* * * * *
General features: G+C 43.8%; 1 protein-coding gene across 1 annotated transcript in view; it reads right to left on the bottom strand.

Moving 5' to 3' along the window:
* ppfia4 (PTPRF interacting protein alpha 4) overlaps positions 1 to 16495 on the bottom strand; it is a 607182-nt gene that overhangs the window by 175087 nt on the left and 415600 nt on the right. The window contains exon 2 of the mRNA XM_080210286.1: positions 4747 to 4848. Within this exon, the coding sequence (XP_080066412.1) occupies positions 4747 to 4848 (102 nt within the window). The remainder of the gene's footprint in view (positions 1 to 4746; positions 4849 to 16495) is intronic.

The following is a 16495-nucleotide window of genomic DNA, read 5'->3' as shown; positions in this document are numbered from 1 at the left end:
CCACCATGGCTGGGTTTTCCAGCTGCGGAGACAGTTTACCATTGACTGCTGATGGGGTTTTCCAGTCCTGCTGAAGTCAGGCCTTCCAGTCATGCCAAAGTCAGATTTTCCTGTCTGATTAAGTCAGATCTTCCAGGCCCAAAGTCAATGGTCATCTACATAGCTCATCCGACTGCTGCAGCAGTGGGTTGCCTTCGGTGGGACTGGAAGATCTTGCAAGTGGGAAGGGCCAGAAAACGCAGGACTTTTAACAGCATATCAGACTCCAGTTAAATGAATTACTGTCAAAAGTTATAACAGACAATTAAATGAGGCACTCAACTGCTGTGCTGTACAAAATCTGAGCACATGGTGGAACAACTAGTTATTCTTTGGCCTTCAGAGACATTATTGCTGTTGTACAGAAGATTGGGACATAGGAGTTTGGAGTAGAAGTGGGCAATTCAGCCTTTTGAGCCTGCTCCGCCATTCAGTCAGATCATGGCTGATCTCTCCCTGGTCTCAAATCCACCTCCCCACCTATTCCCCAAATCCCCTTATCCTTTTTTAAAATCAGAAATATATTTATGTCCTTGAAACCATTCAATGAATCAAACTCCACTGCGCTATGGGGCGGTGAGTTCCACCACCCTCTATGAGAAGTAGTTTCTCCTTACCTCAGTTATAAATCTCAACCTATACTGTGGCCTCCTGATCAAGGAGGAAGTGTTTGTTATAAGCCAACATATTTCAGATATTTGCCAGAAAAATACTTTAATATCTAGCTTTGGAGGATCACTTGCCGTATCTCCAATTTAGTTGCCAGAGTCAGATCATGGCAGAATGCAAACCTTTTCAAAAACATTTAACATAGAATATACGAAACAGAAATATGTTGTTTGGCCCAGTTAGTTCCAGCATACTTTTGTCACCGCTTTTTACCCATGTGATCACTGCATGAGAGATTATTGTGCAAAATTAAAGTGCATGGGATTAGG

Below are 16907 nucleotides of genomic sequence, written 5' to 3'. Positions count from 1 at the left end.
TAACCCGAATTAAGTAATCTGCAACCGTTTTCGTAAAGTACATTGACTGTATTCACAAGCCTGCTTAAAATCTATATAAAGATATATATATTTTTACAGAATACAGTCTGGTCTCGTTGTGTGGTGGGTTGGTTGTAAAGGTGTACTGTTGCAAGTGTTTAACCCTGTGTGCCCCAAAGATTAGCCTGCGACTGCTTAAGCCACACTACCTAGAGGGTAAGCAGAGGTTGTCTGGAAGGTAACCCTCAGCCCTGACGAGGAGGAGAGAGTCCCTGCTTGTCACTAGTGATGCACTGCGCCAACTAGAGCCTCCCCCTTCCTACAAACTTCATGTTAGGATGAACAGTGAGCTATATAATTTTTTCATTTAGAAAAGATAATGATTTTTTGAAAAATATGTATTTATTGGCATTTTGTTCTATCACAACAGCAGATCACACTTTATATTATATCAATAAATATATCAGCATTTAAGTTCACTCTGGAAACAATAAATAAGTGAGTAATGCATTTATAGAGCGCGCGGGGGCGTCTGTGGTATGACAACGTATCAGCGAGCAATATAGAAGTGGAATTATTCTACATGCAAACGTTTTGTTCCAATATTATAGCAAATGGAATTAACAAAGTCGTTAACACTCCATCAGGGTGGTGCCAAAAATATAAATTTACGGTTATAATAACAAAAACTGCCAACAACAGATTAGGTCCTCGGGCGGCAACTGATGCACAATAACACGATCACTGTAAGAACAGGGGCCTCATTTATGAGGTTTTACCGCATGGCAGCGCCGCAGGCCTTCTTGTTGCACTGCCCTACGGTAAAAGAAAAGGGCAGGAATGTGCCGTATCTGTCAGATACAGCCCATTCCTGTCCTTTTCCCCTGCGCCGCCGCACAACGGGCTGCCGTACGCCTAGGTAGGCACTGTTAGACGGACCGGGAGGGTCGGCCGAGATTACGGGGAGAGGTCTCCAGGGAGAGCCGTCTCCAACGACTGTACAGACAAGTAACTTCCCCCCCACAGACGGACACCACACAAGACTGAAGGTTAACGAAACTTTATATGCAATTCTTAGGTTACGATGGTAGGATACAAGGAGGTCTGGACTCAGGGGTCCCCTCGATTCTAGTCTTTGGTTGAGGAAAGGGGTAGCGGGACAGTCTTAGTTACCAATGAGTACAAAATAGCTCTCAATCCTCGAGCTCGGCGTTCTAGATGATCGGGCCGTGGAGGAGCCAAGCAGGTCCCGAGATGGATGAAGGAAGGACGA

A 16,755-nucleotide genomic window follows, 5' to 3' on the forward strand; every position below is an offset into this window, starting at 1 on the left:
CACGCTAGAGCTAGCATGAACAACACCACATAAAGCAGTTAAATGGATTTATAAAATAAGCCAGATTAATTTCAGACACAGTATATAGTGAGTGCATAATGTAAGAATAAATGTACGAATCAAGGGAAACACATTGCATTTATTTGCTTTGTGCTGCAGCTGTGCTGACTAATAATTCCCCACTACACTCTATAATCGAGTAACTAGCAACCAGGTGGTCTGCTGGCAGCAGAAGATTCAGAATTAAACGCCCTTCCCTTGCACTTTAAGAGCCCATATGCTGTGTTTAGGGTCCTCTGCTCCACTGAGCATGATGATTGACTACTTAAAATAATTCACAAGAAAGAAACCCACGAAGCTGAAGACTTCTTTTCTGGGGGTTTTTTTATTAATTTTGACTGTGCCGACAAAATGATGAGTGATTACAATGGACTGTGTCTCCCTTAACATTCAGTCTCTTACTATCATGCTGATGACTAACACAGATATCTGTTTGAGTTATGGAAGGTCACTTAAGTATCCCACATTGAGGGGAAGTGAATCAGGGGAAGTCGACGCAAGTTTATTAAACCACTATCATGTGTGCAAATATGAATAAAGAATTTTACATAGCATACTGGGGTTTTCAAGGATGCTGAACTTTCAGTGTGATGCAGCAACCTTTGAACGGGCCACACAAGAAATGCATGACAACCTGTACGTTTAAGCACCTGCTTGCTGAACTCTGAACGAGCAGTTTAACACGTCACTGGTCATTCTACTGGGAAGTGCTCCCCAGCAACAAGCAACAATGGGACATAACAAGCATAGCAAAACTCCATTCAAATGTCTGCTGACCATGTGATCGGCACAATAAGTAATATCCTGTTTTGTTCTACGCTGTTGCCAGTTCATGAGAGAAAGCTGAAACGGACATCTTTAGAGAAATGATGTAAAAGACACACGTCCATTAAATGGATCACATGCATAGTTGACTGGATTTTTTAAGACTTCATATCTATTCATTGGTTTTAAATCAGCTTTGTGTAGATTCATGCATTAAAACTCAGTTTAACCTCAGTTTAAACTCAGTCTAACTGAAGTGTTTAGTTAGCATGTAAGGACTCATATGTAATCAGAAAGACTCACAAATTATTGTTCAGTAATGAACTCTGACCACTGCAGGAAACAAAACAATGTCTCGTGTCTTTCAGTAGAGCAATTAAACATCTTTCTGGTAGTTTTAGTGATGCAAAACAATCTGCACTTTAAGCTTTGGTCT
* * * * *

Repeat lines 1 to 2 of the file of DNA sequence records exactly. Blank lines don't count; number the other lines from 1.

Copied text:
General features: G+C 43.8%; 1 protein-coding gene across 1 annotated transcript in view; it reads right to left on the bottom strand.

Moving 5' to 3' along the window: